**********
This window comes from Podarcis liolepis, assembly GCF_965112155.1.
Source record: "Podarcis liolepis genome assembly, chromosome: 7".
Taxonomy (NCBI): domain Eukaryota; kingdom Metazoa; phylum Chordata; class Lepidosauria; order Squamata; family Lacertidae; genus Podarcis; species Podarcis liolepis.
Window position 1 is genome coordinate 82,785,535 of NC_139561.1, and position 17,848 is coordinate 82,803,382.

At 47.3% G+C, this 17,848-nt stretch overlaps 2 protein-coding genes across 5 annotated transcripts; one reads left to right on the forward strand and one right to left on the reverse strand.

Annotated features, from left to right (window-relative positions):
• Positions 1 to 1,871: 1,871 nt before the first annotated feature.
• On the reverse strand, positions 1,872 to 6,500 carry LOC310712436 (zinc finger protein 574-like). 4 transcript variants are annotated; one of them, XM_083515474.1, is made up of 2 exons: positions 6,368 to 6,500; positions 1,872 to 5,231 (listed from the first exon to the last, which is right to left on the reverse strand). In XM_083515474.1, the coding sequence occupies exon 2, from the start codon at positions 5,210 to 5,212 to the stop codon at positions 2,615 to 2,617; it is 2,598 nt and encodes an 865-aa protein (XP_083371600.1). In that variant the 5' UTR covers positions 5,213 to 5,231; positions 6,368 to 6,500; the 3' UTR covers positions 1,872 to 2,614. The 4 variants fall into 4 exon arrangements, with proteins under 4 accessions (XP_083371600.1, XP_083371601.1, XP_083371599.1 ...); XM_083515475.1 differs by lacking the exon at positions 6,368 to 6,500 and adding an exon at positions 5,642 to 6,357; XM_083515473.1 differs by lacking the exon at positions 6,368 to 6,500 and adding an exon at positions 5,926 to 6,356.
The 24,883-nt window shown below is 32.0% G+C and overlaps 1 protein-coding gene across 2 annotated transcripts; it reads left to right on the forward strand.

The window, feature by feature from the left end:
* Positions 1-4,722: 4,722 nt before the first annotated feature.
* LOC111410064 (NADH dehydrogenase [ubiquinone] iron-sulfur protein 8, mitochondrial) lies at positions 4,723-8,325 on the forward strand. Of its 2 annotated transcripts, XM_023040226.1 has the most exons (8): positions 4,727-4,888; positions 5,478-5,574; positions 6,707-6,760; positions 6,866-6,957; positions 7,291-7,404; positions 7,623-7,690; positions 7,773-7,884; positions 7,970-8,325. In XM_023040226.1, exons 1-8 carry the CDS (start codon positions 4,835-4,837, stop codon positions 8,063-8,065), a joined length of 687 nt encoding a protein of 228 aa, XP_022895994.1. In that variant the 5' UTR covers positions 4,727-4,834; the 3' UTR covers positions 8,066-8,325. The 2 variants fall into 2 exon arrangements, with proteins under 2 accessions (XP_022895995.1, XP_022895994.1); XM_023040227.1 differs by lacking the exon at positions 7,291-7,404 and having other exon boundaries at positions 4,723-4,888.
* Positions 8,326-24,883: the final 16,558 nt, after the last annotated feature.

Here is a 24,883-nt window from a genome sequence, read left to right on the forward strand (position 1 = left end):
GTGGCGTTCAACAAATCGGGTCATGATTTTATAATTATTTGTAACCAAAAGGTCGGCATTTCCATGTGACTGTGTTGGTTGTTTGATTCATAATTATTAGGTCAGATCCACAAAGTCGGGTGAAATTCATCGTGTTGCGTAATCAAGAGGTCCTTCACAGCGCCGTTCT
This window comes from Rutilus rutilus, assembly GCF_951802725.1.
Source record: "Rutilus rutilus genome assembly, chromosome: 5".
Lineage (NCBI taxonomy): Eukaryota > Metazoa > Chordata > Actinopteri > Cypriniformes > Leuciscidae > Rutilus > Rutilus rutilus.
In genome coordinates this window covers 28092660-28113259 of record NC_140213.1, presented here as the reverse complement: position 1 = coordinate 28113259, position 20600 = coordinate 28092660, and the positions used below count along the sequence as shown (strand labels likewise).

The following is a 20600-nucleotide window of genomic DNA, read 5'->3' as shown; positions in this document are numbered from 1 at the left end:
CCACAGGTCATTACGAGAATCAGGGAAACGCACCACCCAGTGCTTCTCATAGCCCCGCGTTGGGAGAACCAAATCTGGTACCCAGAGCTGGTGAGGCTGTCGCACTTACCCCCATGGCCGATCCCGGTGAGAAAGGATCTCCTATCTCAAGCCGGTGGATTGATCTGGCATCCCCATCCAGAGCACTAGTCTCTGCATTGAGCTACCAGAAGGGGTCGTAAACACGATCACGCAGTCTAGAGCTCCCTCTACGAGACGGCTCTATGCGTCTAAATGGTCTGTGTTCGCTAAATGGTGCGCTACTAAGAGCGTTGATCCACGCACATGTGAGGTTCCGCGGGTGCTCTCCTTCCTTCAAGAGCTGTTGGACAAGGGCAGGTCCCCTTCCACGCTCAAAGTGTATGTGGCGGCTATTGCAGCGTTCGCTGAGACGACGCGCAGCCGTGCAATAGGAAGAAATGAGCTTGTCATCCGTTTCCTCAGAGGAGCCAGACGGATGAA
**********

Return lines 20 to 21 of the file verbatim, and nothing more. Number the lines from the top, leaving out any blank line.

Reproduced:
The following is a 20600-nucleotide window of genomic DNA, read 5'->3' as shown; positions in this document are numbered from 1 at the left end:
CCACAGGTCATTACGAGAATCAGGGAAACGCACCACCCAGTGCTTCTCATAGCCCCGCGTTGGGAGAACCAAATCTGGTACCCAGAGCTGGTGAGGCTGTCGCACTTACCCCCATGGCCGATCCCGGTGAGAAAGGATCTCCTATCTCAAGCCGGTGGATTGATCTGGCATCCCCATCCAGAGCACTAGTCTCTGCATTGAGCTACCAGAAGGGGTCGTAAACACGATCACGCAGTCTAGAGCTCCCTCTACGAGACGGCTCTATGCGTCTAAATGGTCTGTGTTCGCTAAATGGTGCGCTACTAAGAGCGTTGATCCACGCACATGTGAGGTTCCGCGGGTGCTCTCCTTCCTTCAAGAGCTGTTGGACAAGGGCAGGTCCCCTTCCACGCTCAAAGTGTATGTGGCGGCTATTGCAGCGTTCGCTGAGACGACGCGCAGCCGTGCAATAGGAAGAAATGAGCTTGTCATCCGTTTCCTCAGAGGAGCCAGACGGATGAA